It’s a no brainer, thousands of lives are at stake every year.
You can still sign Lauren’s petition to show your support – click HERE to add your signature.
What should a healthy poo look like?
There are seven types of poop, according to the Bristol Stool Chart, and the type you expel depends on how long it spent in your bowel.
But your overall health also plays a role in what your poo looks like.
Based on the stool chart, types one and two indicate constipation, types three and four are the ideal poos and types five to seven indicate diarrhoea.
If your poo looks like pellets and has a lot of cracks it indicates constipation
What consistency should your poop be?
If your bowel is healthy you should be able to hold onto your poo for a short time after you realise you need the loo, you should be able to go without straining or feeling pain and you should be able to completely empty your bowel.
Anything other than that could indicate a more serious condition, like bowel cancer or irritable bowel syndrome.
The Bristol Stool Chart suggests that your numbers twos should be type two or three – like a sausage with a few cracks or like a sausage but smooth.
It is important to know what a normal poo is for you, explained registered nurse Charlotte Dawson, head of support and information at Bowel Cancer UK.
If your poo is sausage shaped with a few cracks then it’s a healthy number two
“It [a healthy poo] should be a medium brown, it should be soft but not liquid, it should be easy to expel so you aren’t straining and it shouldn’t have a lot of cracks and fissures as that indicates constipation,” she told The Sun Online.
“If you have a very hard, knobbly, cracked poo that shows that it is very dry and therefore very constipated then that’s not particularly healthy.
“Then at the other end, if it is very loose, very liquid or has mucus in it then it is an unhealthy stool.”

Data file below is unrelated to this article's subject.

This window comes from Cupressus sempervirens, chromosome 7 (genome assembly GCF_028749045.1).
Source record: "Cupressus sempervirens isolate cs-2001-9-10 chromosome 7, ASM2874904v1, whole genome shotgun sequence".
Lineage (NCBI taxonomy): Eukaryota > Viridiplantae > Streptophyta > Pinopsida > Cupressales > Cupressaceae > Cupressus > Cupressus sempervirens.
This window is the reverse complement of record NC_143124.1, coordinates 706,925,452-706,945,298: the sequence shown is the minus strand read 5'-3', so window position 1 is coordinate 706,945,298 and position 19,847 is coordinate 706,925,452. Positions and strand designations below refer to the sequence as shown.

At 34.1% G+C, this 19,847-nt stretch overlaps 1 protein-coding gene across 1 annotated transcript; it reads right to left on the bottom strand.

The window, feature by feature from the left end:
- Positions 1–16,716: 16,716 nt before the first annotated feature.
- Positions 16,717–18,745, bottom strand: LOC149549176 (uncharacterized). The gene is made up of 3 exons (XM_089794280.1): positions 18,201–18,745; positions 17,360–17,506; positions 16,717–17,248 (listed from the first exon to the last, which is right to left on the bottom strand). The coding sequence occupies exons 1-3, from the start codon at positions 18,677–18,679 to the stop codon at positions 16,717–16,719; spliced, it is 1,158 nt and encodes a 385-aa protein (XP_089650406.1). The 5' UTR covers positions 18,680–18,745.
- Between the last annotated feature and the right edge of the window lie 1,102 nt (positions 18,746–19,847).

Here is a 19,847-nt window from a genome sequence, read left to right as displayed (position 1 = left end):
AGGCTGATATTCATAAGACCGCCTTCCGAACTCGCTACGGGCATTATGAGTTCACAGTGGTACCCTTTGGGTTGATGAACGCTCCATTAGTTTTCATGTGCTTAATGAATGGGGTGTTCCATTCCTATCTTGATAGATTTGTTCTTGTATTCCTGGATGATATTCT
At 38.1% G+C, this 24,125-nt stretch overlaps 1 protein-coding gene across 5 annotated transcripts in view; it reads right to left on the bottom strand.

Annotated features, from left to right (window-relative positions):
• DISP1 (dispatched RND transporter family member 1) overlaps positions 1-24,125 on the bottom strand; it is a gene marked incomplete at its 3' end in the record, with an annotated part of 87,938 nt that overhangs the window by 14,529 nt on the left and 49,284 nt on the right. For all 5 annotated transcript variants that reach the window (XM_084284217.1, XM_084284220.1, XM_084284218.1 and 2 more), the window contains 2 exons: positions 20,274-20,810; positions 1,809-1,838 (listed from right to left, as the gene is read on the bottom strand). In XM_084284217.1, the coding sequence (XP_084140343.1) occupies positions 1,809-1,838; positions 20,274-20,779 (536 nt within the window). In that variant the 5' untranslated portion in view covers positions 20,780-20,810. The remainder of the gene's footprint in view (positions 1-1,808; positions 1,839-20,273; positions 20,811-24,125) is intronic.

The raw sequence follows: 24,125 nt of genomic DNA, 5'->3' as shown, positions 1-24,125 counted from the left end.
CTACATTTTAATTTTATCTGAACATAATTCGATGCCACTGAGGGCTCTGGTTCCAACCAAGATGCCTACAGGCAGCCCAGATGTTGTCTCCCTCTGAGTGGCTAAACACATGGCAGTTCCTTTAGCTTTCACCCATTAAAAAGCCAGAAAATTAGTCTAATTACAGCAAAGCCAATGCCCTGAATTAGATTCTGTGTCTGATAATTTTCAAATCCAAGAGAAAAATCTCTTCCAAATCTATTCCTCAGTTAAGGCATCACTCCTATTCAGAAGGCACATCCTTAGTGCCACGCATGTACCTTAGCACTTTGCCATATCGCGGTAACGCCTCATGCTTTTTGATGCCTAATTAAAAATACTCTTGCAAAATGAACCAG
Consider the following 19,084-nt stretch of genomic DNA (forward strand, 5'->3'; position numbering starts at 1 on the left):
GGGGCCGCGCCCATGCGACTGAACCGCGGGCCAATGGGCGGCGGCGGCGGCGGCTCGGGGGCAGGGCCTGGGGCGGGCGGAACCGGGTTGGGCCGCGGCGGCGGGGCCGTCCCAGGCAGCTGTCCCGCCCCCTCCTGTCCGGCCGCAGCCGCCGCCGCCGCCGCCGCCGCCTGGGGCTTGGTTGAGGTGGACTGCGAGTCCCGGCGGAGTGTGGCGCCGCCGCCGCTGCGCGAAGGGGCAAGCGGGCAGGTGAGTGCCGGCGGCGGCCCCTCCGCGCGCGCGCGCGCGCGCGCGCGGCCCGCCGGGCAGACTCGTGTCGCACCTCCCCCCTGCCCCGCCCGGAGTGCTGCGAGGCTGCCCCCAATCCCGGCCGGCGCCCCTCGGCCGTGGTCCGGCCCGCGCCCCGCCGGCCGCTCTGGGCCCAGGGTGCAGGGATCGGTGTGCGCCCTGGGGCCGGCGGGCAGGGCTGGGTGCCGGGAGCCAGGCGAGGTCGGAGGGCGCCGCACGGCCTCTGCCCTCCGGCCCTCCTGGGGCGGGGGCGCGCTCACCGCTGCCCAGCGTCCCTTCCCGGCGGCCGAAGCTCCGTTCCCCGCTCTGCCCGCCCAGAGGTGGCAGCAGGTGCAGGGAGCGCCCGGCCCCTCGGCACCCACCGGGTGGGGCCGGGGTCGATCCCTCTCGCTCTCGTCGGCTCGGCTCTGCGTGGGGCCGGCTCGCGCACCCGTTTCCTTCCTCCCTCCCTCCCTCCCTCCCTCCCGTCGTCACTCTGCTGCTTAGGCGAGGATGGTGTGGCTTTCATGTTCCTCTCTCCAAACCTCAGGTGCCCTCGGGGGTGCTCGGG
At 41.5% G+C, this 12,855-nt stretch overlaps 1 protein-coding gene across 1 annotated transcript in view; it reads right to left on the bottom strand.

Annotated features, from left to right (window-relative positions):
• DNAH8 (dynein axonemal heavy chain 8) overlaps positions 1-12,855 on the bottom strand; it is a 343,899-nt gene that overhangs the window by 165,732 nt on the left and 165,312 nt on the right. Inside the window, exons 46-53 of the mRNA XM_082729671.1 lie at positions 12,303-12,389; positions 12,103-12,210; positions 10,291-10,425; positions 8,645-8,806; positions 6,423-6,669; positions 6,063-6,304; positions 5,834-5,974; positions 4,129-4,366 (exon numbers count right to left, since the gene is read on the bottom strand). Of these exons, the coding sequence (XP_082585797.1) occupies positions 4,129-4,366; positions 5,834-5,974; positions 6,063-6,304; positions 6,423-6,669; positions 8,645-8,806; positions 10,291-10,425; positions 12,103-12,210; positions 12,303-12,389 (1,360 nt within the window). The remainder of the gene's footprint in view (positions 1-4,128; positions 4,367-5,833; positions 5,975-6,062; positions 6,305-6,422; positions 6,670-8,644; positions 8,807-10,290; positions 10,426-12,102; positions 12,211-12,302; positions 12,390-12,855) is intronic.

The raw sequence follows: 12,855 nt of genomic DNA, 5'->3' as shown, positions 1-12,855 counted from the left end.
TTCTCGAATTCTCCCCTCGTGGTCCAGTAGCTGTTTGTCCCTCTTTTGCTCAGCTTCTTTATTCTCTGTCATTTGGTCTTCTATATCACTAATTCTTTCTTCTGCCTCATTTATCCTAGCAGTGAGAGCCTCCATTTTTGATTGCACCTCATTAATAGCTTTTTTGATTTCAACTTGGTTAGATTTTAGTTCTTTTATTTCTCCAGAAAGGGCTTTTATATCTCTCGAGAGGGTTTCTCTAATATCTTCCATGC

Constipation is often caused by not eating enough fibre, not drinking enough water, a change in diet, stress or anxiety and medication, according to the NHS.
Diarrhoea can be caused by a tummy bug, change in diet, drinking too much alcohol and medication.
For both of these conditions the symptoms should pass within a few days, but if they are persistent you should seek medical help.
Type four is also considered a healthy poo
What if you poo has never looked like that?
The consistency of your poo is very dependent on your digestive system.
You may have a slow system that makes your poo slightly hard, or your bowel might work quicker to give your looser poops.
“If you are looking at the Bristol Stool Chart then a type three or four, which is middle of the road, is considered normal – but everyone is different,” Charlotte said.
“The big point to raise is ‘what is not normal for you?’.
If your poo looks like type 6 then you have mild diarrhoea
“It may be that someone normally has a hard, constipated, pellet type poo or maybe they are always on the softer side, but if that is what is normal for them and they have been living with that for years then it is unlikely to represent something like bowel cancer.
“If they are noticing a change in their bowel habit and in their stool and they have gone from something that is soft to loose, liquid and more frequent stools, that is something to report to their doctor.”
How often should you poo?
Again, this very much comes down to what is normal for you.
If you are someone that needs to poop once a day or someone that poops twice a day there’s nothing to worry about.
You could even be someone that poops several times a day or once every few day.
The main thing to be aware off when it comes to frequency, as well as colour and consistency, is that any changes need to be check out by a doctor.
Ex England and Arsenal goalkeeper David Seaman alongside his father, Roger, open up about Roger’s battle with bowel cancer
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What Does the Shape and Color of My Poop Mean?
Like most people, I’ve pooped a lot in my lifetime. Usually things follow a fairly predictable pattern, but now and then I’ve seen unusual colors and shapes. I don’t feel bad or have any discomfort, but I’m concerned these changes might mean something. How can I figure out when I should be concerned about the shape and color of my poop?
Crapping the Rainbow